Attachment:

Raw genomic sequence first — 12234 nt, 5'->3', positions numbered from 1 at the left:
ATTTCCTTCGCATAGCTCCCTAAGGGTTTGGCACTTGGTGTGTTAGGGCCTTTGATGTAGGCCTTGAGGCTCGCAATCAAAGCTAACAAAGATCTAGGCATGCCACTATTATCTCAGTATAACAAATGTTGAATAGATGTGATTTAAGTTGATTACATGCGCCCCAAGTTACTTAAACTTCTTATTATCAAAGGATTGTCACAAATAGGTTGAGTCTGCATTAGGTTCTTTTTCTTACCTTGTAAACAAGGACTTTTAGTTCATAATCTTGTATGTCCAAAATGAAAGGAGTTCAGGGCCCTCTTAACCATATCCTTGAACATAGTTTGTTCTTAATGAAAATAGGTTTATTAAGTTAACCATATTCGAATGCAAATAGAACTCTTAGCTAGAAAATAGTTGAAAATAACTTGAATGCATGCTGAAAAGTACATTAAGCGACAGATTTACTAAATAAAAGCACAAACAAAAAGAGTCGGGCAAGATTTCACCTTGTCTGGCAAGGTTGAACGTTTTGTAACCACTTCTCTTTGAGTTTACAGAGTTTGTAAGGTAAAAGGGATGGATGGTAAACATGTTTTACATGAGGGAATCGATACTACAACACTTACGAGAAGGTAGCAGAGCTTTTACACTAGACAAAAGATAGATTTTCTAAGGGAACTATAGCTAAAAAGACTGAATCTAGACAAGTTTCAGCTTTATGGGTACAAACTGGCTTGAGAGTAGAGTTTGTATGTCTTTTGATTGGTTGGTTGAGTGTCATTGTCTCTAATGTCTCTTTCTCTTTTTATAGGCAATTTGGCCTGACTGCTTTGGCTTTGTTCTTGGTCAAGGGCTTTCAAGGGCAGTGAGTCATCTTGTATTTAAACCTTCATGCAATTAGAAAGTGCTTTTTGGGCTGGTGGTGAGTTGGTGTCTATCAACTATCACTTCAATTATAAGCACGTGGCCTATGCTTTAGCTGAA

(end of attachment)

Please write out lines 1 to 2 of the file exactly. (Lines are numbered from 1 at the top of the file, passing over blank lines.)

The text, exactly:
Raw genomic sequence first — 12234 nt, 5'->3', positions numbered from 1 at the left:
ATTTCCTTCGCATAGCTCCCTAAGGGTTTGGCACTTGGTGTGTTAGGGCCTTTGATGTAGGCCTTGAGGCTCGCAATCAAAGCTAACAAAGATCTAGGCATGCCACTATTATCTCAGTATAACAAATGTTGAATAGATGTGATTTAAGTTGATTACATGCGCCCCAAGTTACTTAAACTTCTTATTATCAAAGGATTGTCACAAATAGGTTGAGTCTGCATTAGGTTCTTTTTCTTACCTTGTAAACAAGGACTTTTAGTTCATAATCTTGTATGTCCAAAATGAAAGGAGTTCAGGGCCCTCTTAACCATATCCTTGAACATAGTTTGTTCTTAATGAAAATAGGTTTATTAAGTTAACCATATTCGAATGCAAATAGAACTCTTAGCTAGAAAATAGTTGAAAATAACTTGAATGCATGCTGAAAAGTACATTAAGCGACAGATTTACTAAATAAAAGCACAAACAAAAAGAGTCGGGCAAGATTTCACCTTGTCTGGCAAGGTTGAACGTTTTGTAACCACTTCTCTTTGAGTTTACAGAGTTTGTAAGGTAAAAGGGATGGATGGTAAACATGTTTTACATGAGGGAATCGATACTACAACACTTACGAGAAGGTAGCAGAGCTTTTACACTAGACAAAAGATAGATTTTCTAAGGGAACTATAGCTAAAAAGACTGAATCTAGACAAGTTTCAGCTTTATGGGTACAAACTGGCTTGAGAGTAGAGTTTGTATGTCTTTTGATTGGTTGGTTGAGTGTCATTGTCTCTAATGTCTCTTTCTCTTTTTATAGGCAATTTGGCCTGACTGCTTTGGCTTTGTTCTTGGTCAAGGGCTTTCAAGGGCAGTGAGTCATCTTGTATTTAAACCTTCATGCAATTAGAAAGTGCTTTTTGGGCTGGTGGTGAGTTGGTGTCTATCAACTATCACTTCAATTATAAGCACGTGGCCTATGCTTTAGCTGAA